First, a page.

This should be the pivotal week that we all remember. At least we hope. Consider the following:
-The bye week is in sight (week 8)
-Todd Haley's schemes should finally start to become second nature at least to some
-Both the O-line and D-line should begin to really gel and find a rhythm (barring injury)
-All coaches should have a strong idea of what's working and what isn't
-All coaches should also have a strong idea of their players capabilities and limits
-Most importantly, the hardest part of the schedule ('cept the Steelers) is behind them
Thus, a win against the Washington Redskins in Week 6 could signal some really significant progress on the Chiefs roster and future trajectory. Let's take a closer look at the variables involved in this week's contest:
The drama in D.C. hasn't slowed down any year since Dan Snyder arrived as the Mark Cuban of NFL owners and this season was no different. Early splashes in free agency garnered cheers with Albert Haynesworth coming to the nation's capital, but every team rises and falls on the QB position and the Redskins have as big of a question mark as any other team in the NFL.
Simply put, Snyder openly flirted with trading up to nab USC's Mark Sanchez in the NFL draft and that was after striking out on trading for Jay Cutler. Hardly a ringing endorsement of your current starting signal caller. Thus the best thing Jason Campbell can do is put his head down, work hard and win the coaches and fan base over with results that can't be argued with: winning games.
Still, there's a reason why Snyder & Co. chased other prospects and while part of that might be rooted in enjoying the media spotlight and loving the sexy acquisition, the reality is that Campbell still has yet to prove he's a solid starting NFL quarterback. So the Chiefs might either be seeing a QB focused on proving his own team wrong or the very reason why Snyder is looking under every rock for a new one.
The Coaching of Jim Zorn
Some in D.C. were already calling for the head of Jim Zorn in his first full year of coaching as it seems that the league caught up quickly to what (seemingly) few tricks the rookie had up his sleeve in the second half of the season. The Skins lost four of their last five, including winnable games at Cincinnati (Note that the Bengals game had Ryan Fitzpatrick as the starting quarterback for Cincy) and then the heartbreaking loss to the 49ers at season's end with San Fran scoring 20 second half points.
Many openly questioned the hiring of Zorn before he ever took the field with his lack of coaching experience (Zorn's only coaching experience at the pro level is basically a decade as quarterbacks coach for the Lions and Seahawks) and the head coaching position may prove to be too much to handle, as it often does for many first-timers. By week 6, the media and fans will either be calling for Zorn's head as he continues to stumble or he might find the gravitas to succeed in this league.
How This Breaks Down
These two teams are surprisingly similar on offense if you look at the bigger picture. The biggest holes on offense for both teams are found in the offensive line and the receiving corps. After a strong first receiver of Santana Moss, the Redskins are hoping a young guy steps up like Malcolm Kelly or Devin Thomas. With the Chiefs, the spots are up for grabs after Dwayne Bowe. The holes are there for the pass rush to step through on each line and each defensive coordinator will be looking to take advantage.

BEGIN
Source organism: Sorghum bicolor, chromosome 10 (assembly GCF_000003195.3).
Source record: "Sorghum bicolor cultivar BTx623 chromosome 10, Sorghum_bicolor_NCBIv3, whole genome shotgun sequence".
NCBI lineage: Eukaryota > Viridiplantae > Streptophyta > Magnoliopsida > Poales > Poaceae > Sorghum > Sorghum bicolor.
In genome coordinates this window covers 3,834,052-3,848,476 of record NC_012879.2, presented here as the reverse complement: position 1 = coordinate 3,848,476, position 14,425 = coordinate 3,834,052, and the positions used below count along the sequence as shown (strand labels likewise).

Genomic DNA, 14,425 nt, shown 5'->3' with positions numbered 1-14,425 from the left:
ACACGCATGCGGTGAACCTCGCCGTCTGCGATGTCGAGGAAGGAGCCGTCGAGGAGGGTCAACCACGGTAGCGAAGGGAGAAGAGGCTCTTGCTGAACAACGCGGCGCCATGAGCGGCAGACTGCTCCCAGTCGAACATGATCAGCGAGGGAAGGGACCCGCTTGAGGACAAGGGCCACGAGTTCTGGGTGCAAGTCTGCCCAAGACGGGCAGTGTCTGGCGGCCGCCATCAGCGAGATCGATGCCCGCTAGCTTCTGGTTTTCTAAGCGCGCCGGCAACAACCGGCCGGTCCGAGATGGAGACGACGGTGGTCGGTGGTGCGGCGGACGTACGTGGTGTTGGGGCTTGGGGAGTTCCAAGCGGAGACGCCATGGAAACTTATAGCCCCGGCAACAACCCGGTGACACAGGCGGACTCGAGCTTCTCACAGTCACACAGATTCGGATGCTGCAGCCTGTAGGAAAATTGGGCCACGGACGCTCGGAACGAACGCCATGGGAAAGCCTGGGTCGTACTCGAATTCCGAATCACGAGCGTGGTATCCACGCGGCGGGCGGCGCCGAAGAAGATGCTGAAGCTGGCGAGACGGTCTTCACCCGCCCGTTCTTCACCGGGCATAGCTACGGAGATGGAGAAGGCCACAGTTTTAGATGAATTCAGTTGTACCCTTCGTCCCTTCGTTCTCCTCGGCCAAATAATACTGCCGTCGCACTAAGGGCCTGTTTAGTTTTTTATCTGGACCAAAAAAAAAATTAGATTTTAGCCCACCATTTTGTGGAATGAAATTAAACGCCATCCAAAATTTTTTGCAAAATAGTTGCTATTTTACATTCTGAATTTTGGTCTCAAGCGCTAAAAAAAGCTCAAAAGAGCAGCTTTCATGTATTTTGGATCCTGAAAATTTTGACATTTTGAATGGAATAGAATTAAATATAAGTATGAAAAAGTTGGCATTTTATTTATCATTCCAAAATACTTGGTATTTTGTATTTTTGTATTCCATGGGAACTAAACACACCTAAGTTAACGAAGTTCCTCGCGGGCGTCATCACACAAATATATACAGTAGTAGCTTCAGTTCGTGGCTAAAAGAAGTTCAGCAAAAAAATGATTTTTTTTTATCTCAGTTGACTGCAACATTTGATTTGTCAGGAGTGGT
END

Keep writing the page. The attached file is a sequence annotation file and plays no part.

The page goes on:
Each quarterback - Cassel and Campbell - each have something to prove and will wear that every week they don the helmet and pads. And each team features a potentially powerful running game with Clinton Portis and Larry Johnson.
Washington's fantastic acquisition of Albert Haynesworth should work out well considering it's hard for someone that talented to not make an impact. It's the Jared Allen acquisition of 2009 and we all know the feeling of someone so talented along the line. Every defensive playmaker in the front seven should be immediately better for the Skins and that hurts the Chiefs chances. At the same time, the Chiefs have completely rearranged things up front so it's impossible to tell what Week 6 will hold until we're able to see some reps in camp and even into the season.
Still the Chiefs secondary should make things difficult for Campbell to do much of anything downfield, as talented as Moss is, and the addition of Mike Brown should help direct things in the defensive backfield. This should free up the safeties to add to the pass rush and give Clancy Pendergast some more creative tools to work with. If Campbell can be shaken up, this game is up for grabs.
But for me, this game is already won by the Chiefs and not because of any pieces on the field. In fact, this game in particular was already decided back before the draft when Scott Pioli was hired. As talented as any players on Washington's side are, everything starts with the front office and the direction a team decides to go. Under new head coach Todd Haley and Piolo, the Chiefs are focused, determined and ready and anyone not on board for that will be gone by this time (or at least on the bench).
When you're facing a team that waffles publicly on its quarterback all off-season and a head coach in over his head, the talent level doesn't matter too much. Because it's the team that's prepared to walk on the field and execute that will win football games. The Chiefs are headed that direction to match the stride and demeanor of other clubs like the Steelers and the Pats and Week 6 should prove to be a beautiful week in Kansas City both for the present and the future.
Kansas City 17, Washington 7